Back then, it was common for people to get shoes resoled or get new heels as soles or heels wore out , times were tougher in the depression and people had to save where they could.
I was in high school when Chester Baird followed Jim Kirby as Chief of Police.
There were more policemen by then, including Pete Sardo, a returned WWII serviceman whose job was to empty the new parking meters and write parking tickets as he whistled so loud everyone on Main Street could hear him even when he was two or three blocks away, and Talmadge Watkins, who wore the spiffiest uniform of all, took his role very seriously, was a good policeman, but was also a bit of a pre-TV version of Barney Fife.
But after saying that, I must also say that both of them had served our country in WWII and both had succeeded in getting jobs they were very proud to have at a time when many returned veterans were having trouble doing that ‚ but that is another story.
I'm sure Chester Baird was a good Chief of Police, but I, like other high school boys, thought we were smarter than all the policemen combined.  I'll pass on describing the silly things we did just to irritate them to try to prove we were smarter, and get to the Chester Baird event I remember most.  But first, I must say that my friends called him "Smiley" when talking with each other, but never within his hearing.
As a senior at HHS, I did something that upset my father and was told I couldn't have the car on Saturday night, and even if I had a date, I had to be home by 11:30.  So I took a girl to the  Blaine theater on foot and walked her home.  She lived near Twelfth and north of Main. 
I lived on State, a block south of Corporation, 16 blocks from her house.  I left her front porch at 11:20, and realizing that if I wanted the car the next week, I'd better get  home pronto, I started running.  I first ran to Main and then to Fourth, where I turned south and figured I was doing okay.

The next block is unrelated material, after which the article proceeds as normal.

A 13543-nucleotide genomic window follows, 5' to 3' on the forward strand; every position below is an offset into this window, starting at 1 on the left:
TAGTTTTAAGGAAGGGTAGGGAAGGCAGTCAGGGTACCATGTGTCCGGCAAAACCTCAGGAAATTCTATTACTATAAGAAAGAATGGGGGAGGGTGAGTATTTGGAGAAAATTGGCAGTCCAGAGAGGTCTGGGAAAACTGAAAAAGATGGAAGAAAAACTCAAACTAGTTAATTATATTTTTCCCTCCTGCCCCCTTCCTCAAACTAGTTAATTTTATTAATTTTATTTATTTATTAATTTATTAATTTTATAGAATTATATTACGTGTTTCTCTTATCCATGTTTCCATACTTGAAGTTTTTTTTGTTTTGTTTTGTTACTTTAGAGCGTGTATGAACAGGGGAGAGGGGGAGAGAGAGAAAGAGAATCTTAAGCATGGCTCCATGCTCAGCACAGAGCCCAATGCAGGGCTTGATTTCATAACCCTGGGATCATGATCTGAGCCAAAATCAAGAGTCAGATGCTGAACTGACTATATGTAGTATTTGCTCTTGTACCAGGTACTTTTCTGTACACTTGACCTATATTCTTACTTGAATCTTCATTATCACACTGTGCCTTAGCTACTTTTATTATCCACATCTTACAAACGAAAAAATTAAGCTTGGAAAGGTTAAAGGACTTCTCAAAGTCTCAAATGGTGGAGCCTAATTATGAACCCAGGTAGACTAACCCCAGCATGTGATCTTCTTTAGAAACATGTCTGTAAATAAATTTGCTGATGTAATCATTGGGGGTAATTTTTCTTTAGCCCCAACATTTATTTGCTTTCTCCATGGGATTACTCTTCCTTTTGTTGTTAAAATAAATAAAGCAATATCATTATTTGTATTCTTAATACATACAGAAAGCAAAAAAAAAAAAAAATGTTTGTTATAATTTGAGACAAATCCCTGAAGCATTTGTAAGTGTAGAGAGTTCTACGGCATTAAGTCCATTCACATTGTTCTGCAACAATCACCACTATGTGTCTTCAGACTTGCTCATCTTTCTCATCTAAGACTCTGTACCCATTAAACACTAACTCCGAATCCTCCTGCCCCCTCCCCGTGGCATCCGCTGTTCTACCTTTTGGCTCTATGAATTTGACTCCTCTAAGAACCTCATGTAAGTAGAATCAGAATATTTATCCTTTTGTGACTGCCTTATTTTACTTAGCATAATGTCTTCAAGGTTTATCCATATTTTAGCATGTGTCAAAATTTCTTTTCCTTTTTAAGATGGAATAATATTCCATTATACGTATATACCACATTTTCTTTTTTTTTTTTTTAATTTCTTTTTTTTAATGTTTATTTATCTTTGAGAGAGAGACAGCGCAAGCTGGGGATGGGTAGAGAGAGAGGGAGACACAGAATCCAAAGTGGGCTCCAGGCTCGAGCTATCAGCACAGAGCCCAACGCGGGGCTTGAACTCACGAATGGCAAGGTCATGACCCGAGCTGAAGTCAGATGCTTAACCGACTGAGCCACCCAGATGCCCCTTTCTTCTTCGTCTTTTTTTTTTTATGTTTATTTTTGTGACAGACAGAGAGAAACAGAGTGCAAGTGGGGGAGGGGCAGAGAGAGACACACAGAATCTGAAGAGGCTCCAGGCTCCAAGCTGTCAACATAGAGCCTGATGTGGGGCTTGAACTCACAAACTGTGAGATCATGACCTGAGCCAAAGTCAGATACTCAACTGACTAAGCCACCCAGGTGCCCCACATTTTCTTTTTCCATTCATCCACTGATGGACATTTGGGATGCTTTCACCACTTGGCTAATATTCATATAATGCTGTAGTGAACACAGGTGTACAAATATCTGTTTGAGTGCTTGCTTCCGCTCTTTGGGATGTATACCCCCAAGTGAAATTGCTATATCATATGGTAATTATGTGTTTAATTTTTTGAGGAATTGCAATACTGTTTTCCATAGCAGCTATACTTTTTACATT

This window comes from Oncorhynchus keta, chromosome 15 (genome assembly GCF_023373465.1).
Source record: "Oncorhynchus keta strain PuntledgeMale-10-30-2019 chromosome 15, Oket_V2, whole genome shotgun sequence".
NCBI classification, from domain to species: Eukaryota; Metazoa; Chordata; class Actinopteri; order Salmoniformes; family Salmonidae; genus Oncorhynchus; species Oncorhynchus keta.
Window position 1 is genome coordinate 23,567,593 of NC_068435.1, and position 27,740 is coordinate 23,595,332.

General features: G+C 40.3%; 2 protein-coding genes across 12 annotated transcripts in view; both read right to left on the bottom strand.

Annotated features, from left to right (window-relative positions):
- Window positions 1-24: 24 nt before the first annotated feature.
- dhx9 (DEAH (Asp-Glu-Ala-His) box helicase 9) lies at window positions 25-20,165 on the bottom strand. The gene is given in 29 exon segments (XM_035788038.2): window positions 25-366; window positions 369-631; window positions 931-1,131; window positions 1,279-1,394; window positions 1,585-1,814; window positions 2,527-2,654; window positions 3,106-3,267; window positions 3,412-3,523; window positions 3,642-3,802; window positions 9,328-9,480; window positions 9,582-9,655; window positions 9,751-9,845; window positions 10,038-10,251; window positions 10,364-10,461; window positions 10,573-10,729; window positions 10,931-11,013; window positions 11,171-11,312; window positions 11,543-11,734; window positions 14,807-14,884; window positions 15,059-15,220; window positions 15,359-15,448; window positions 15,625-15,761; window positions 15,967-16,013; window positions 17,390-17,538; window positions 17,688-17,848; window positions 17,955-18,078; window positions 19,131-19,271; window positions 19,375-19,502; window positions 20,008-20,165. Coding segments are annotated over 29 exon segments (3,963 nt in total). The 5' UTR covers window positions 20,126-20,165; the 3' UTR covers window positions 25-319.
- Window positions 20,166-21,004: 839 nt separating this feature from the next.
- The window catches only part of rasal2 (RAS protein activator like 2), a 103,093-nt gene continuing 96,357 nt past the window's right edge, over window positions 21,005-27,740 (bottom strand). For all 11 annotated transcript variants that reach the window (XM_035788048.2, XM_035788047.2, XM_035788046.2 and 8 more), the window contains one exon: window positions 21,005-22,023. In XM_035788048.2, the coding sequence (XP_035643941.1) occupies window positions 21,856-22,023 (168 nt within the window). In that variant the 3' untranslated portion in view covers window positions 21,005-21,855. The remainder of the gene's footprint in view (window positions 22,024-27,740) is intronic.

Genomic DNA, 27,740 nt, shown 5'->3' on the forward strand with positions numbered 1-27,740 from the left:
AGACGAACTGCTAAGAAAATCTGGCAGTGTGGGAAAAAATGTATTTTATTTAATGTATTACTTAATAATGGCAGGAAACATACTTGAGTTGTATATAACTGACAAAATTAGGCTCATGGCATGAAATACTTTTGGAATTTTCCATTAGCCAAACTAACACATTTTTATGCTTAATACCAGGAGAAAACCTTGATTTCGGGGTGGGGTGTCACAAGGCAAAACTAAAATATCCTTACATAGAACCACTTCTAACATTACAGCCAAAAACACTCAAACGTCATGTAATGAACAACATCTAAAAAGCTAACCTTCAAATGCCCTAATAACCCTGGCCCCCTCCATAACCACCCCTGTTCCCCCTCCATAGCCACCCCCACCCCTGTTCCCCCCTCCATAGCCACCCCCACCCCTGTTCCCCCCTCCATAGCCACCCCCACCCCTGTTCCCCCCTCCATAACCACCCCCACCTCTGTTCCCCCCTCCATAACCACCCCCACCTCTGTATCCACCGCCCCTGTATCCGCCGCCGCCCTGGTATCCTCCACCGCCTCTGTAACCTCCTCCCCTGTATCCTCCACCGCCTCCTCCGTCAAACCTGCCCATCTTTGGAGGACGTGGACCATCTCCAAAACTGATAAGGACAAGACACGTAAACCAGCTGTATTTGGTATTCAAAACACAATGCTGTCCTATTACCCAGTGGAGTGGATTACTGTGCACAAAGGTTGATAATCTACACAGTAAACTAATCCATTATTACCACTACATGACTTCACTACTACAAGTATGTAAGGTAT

chester bairdBut south of Moore and just before reaching the Frisco tracks, Henryetta's police car pulled up on Fourth and someone told me to stop.  I quickly realized it was Chief Baird, with another policeman driving - probably Watkins.  
The chief asked why I was running, and not wanting to admit I had a curfew, I said I liked to run.  He then said no kid would be running at night just for the heck of it.  So I asked, "What's the matter, Smiley, don't you ever try running?"   Big mistake!  He got out, opened the rear car door, and sat me in the rear seat  almost in one motion.  It was clearly time to stop smarting off.  
They drove me to town and parked in front of the old J. C. Penney store that stood on the south side of Main between Third and Fourth.  A crowd had gathered because someone had thrown a brick through one of its big windows, and when they saw me turn the corner at Fourth and Main (before I even got to Penney's, which I never did while running) they decided it might be me and came after me. 
I declare, I thought I knew nearly everyone in town, but there wasn't a person I knew in that crowd.  The inside car lights were on and a lady put her face to the window, went "tsk, tsk" at me, and I said, "Hey lady, it wasn't me!"  Then someone said I didn't look like the person they saw do it, so Chief Baird told me to go home.  By then, I'd missed my curfew and piped up, with "Go home?  Take me back where you found me."  He told me to get out of the car and scram, and based on the earlier experience with him, I scrammed.  
I was about twenty minutes late.  My father was asleep in bed, so I went to wake him up and tell him what'd happened.  I figured I had lost the use of the car for another week, but my father thought my whole experience was funny, and rolled over to go back to sleep.  
I got to use the car the next week.  I don't know if they ever learned who broke the window.   I headed off to Tulsa for college the next year and don't recall who followed Chester Baird as Chief of Police.